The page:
It is always difficult to try to attribute definitive values to automotive courage. Most of the cars featured in Brave Pill are obviously more expensive than others, and some are clearly more at risk of costly breakdowns. But this week’s offer bends the needle on those two dials. Indeed, in the face of fierce competition from the previous 131 pills, this is probably the daddy in terms of cost and complication. You are looking at a car with a power window switch for the driver that costs over £ 9,000 as a new part.
The W100 Mercedes 600 has never been a cheap club to enter or remain a member, but joining it puts you in famous (and infamous) company. Throughout its long life, the W100 was a favorite among dictators and flashy potentates, its user list reading themselves as a Who’s Who of late 20th century political bad boys: Idi Amin, Leonid Brezhnev, Nicolae Ceausescu, Francois ‘Papa Doc’ Duvalier, Enver Hoxha, Saddam Hussein, Kim Il-sung, Kim Jong-il, Mao Zedong, Ferdinand Marcos and Josip Broz ‘Tito’.
Lesser notorious slebs loved him too – with buyers such as David Bowie, Coco Chanel, Eric Clapton, Hugh Heffner, Aristotle Onassis, Elvis Presley and no less than three-quarters of The Beatles – Paul McCartney is the one to resist. Oh, also Pope Paul VI. The owners’ club meetings had to be really special.
This is because the 600 was on a different plane than anything else, certainly when it was new and probably still now. It was grander, more expensive, and far more advanced than any contemporary alternative, being a car that made the Rolls-Royce Phantom appear small, stilted and technically shy. The pick of a 600 for Bond uber-villain Ernst Blofeld in On Her Majesty’s Secret Service (plus a cameo in Diamonds Are Forever) was, with the exception of a certain Aston DB5, the sharpest hunk of the cast. automotive overall franchise.
Mercedes had a lot of experience making large limousines before this one, especially the almost equally large 770 “Grosser” which was indelibly associated with the Nazi regime. But the 600 was still a considerable amount of boats pushed by early ’60s standards. Electric operation was new at the time, and Mercedes was determined to make the most of it. Yet electric operation was impractical for the number of functions the company wanted to automate. Instead, she created a motor-driven hydraulic system to power the windows, seats, sunroof and even a door-closing function.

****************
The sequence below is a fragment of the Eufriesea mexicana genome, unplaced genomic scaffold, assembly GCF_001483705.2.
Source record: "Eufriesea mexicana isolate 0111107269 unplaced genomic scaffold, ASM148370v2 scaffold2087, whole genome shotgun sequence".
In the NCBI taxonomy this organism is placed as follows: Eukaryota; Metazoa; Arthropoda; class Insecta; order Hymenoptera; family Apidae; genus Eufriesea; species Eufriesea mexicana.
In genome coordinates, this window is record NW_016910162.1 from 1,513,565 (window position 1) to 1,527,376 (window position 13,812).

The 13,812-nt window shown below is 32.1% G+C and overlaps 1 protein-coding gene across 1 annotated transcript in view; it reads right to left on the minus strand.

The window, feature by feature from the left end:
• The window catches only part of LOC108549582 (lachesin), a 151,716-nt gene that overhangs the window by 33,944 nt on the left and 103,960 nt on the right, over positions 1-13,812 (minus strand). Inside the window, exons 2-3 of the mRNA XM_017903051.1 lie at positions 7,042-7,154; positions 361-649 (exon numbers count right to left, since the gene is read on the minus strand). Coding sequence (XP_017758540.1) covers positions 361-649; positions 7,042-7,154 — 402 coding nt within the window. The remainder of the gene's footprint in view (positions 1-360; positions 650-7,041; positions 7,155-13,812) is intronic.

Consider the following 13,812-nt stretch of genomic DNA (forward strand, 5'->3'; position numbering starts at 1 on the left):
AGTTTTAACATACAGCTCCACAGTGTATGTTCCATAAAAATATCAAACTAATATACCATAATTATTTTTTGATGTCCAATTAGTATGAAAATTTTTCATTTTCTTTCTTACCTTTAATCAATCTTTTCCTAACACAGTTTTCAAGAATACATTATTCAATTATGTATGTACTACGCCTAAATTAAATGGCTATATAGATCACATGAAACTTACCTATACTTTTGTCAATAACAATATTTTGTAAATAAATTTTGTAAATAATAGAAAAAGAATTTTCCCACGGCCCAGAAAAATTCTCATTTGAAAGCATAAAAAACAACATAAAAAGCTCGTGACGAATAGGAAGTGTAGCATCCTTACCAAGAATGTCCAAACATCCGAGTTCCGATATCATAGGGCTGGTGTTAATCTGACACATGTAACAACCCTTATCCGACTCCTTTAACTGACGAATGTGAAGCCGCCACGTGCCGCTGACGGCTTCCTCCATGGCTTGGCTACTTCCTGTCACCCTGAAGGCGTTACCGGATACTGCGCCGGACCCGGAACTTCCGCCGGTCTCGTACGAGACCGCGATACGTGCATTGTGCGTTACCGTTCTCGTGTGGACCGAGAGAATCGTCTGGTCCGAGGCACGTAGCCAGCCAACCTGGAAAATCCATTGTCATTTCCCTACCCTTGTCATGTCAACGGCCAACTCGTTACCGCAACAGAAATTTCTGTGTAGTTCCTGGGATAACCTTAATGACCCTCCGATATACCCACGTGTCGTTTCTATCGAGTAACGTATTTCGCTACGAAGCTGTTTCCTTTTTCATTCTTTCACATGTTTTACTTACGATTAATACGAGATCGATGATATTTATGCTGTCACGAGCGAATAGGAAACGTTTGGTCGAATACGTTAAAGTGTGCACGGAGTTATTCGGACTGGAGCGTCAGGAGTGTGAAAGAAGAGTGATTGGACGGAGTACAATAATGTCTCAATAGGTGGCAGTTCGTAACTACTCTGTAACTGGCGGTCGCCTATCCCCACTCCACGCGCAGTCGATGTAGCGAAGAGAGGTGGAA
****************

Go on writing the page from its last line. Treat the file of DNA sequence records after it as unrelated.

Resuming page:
The enormous power of this 150 bar network made it possible to use several functions at the same time, but also offered the strange option of variable pressure. So a light push on the window switch would slowly move the window, while a stronger tug would close it. There were no resistance sensors like modern power windows, and the W100’s movable window could be used at speeds capable of cutting fingers, a feature some of its most notorious owners arguably made use of. . Still, using hydraulic pressure to give a Citroën-style motorized suspension was clearly seen as too easy, with the 600 getting an air suspension system instead.
Finding an engine was another challenge. The size and complexity of the 600 meant that the long-wheelbase versions would weigh more than three tons and none of Mercedes’ existing powertrains were supposed to live up to the motivation. An all-new 6.3-liter V8 was therefore put into service, using a version of Bosch mechanical injection that debuted on the 300 SL and developed 250 hp. It may not sound like much to modern ears, but it did mean that the W100 was actually one of the most powerful sedans in the world, launched in 1963, with even the longer Pullman version capable of top speed. of 125 mph.